On Nov. 30, 2021, the Eastern District of Kentucky enjoined President Biden’s federal contractor vaccine mandate in Commonwealth of Kentucky v. Joseph R. Biden. Under Executive Order 14042, covered contract employees and employees working at covered contractor workplaces are required to receive their final vaccine shot by Jan. 4, 2022. Unlike the currently stayed federal OSHA vaccine mandate, no testing option is available under the federal contractor vaccine mandate.

In its decision to enjoin the enforcement of the federal contractor vaccine mandate with respect to Kentucky, Ohio and Tennessee, Judge Gregory Van Tatenhove emphasized, in a matter of first impression, that the mandate exceeded the president’s authority delegated by Congress under the procurement statute. The court was careful to note its view that vaccines are effective, but it essentially concluded that the desired ends do not justify the means with respect to the federal contractor vaccine mandate.

The court also criticized the application of the federal contractor vaccine mandate to “employees of federal contractors and subcontractors who work entirely from home and are not at risk of spreading Covid-19 to others” and lamented the potential effect on competitive contracting. More importantly, the court expressed concern “that the vaccine mandate intrudes on an area that is traditionally reserved to states,” as health and safety matters historically have been a matter of local concern.

As a result of this reasoning, the court held that, at least at this preliminary stage, the three states were likely to prevail on the merits and that irreparable harm would follow in the absence of preliminary relief. The court acknowledged that “individuals in every state in the country are affected” by the federal contractor vaccine mandate but declined to impose a nationwide injunction. Thus, for now, the federal contractor mandate is stayed in three states – Ohio, Kentucky and Tennessee.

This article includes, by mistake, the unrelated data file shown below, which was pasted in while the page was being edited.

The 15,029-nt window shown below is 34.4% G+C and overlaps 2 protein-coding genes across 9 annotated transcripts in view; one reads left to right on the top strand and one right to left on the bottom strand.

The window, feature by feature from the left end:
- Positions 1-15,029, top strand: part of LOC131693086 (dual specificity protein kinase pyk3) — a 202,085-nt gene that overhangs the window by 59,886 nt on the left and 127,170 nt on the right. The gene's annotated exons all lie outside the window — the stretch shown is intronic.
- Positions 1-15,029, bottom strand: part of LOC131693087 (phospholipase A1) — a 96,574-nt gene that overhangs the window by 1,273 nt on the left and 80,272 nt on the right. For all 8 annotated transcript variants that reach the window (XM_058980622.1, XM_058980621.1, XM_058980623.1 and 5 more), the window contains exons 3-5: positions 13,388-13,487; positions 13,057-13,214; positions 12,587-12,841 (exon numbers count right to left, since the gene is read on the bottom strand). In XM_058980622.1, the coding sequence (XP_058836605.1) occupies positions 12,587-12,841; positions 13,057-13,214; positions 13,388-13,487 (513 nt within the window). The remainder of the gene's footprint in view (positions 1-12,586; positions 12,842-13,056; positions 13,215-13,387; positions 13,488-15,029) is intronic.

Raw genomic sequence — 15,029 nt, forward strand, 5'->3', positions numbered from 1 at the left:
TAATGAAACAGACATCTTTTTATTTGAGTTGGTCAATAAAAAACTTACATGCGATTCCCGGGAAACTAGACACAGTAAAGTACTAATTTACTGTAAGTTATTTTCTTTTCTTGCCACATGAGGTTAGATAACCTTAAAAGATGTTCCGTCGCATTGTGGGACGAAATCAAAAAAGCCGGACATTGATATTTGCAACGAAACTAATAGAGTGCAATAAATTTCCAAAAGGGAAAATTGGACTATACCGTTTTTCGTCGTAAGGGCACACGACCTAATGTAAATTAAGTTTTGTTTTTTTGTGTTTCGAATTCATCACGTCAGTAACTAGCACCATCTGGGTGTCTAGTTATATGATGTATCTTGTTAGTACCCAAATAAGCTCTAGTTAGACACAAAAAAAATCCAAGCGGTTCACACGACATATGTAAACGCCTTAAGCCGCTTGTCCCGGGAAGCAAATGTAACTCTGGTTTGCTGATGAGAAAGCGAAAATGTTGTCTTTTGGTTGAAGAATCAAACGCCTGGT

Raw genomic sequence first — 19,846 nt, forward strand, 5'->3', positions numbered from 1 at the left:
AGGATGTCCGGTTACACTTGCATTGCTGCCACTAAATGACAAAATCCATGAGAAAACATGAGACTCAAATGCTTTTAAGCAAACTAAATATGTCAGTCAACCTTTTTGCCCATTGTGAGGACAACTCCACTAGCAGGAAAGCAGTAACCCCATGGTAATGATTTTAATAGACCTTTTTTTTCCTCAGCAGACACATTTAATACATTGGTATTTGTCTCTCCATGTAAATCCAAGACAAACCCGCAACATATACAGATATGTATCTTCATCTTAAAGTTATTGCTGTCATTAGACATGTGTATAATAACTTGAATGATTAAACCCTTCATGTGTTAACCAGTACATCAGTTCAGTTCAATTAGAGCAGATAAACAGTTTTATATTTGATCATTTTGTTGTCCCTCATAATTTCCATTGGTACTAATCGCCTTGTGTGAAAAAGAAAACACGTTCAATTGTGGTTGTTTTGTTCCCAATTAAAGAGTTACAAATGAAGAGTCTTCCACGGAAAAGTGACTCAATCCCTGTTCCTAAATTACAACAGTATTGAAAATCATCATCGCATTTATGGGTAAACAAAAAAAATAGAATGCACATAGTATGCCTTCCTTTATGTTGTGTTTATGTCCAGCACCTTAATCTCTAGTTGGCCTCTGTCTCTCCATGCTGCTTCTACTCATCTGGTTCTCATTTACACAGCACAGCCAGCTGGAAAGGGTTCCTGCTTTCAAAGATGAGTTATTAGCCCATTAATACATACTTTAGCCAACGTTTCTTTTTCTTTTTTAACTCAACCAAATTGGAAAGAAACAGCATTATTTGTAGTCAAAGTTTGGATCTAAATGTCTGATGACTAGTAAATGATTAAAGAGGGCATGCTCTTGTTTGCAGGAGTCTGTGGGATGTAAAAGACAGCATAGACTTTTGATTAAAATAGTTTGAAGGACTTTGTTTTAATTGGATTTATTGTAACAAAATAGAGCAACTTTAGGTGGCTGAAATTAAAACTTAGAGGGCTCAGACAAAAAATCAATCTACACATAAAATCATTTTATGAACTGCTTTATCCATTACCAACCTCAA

The court’s limited ruling leaves open the possibility for conflicting standards to be applied across the country. For example, as of this writing, federal contractors in Cleveland, Louisville and Memphis would not be subject to the mandate under the district court’s ruling, while federal contractors in Pittsburgh, Evansville or St. Louis would be covered and subject to the mandate’s requirements.

Further, this patchwork of judicial rulings, combined with the conflicting requirements of federal vaccine mandates, state laws and local directives, leaves federal contractors in a difficult position. While further clarification may yet be on the way, as other states have mounted legal challenges, there is no telling if and when that will happen. Indeed, on Nov. 23, 2021, one Mississippi federal district court denied relief, on the particular facts of that case, to a number of Mississippi State University employees who challenged the federal contractor vaccine mandate in Hollis v. Biden, concluding that the employees lacked standing to sue.

Federal contractor employers should reach out to their counsel to better understand how these competing concerns might apply to their workplaces and what they can do now to navigate and mitigate this difficult legal terrain.